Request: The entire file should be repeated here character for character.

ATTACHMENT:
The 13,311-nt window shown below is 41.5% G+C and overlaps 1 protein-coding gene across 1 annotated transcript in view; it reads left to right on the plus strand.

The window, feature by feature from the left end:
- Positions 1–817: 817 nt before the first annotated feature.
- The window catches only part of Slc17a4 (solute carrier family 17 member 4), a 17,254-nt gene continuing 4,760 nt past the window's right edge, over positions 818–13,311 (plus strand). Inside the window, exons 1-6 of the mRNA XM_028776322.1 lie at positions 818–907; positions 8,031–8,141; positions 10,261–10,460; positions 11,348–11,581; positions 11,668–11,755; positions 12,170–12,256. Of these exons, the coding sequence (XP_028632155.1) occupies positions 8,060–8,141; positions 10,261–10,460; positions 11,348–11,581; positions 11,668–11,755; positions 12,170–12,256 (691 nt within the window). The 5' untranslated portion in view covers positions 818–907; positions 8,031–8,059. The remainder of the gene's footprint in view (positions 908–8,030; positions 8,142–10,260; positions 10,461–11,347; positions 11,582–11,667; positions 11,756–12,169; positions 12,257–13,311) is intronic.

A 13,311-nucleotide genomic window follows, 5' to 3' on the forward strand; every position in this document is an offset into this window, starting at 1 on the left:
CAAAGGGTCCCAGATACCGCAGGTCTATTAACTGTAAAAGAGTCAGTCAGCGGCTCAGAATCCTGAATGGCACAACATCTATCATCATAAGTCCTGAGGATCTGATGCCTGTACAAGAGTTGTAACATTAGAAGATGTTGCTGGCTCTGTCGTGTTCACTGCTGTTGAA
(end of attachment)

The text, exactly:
The 13,311-nt window shown below is 41.5% G+C and overlaps 1 protein-coding gene across 1 annotated transcript in view; it reads left to right on the plus strand.

The window, feature by feature from the left end:
- Positions 1–817: 817 nt before the first annotated feature.
- The window catches only part of Slc17a4 (solute carrier family 17 member 4), a 17,254-nt gene continuing 4,760 nt past the window's right edge, over positions 818–13,311 (plus strand). Inside the window, exons 1-6 of the mRNA XM_028776322.1 lie at positions 818–907; positions 8,031–8,141; positions 10,261–10,460; positions 11,348–11,581; positions 11,668–11,755; positions 12,170–12,256. Of these exons, the coding sequence (XP_028632155.1) occupies positions 8,060–8,141; positions 10,261–10,460; positions 11,348–11,581; positions 11,668–11,755; positions 12,170–12,256 (691 nt within the window). The 5' untranslated portion in view covers positions 818–907; positions 8,031–8,059. The remainder of the gene's footprint in view (positions 908–8,030; positions 8,142–10,260; positions 10,461–11,347; positions 11,582–11,667; positions 11,756–12,169; positions 12,257–13,311) is intronic.

A 13,311-nucleotide genomic window follows, 5' to 3' on the forward strand; every position in this document is an offset into this window, starting at 1 on the left:
CAAAGGGTCCCAGATACCGCAGGTCTATTAACTGTAAAAGAGTCAGTCAGCGGCTCAGAATCCTGAATGGCACAACATCTATCATCATAAGTCCTGAGGATCTGATGCCTGTACAAGAGTTGTAACATTAGAAGATGTTGCTGGCTCTGTCGTGTTCACTGCTGTTGAA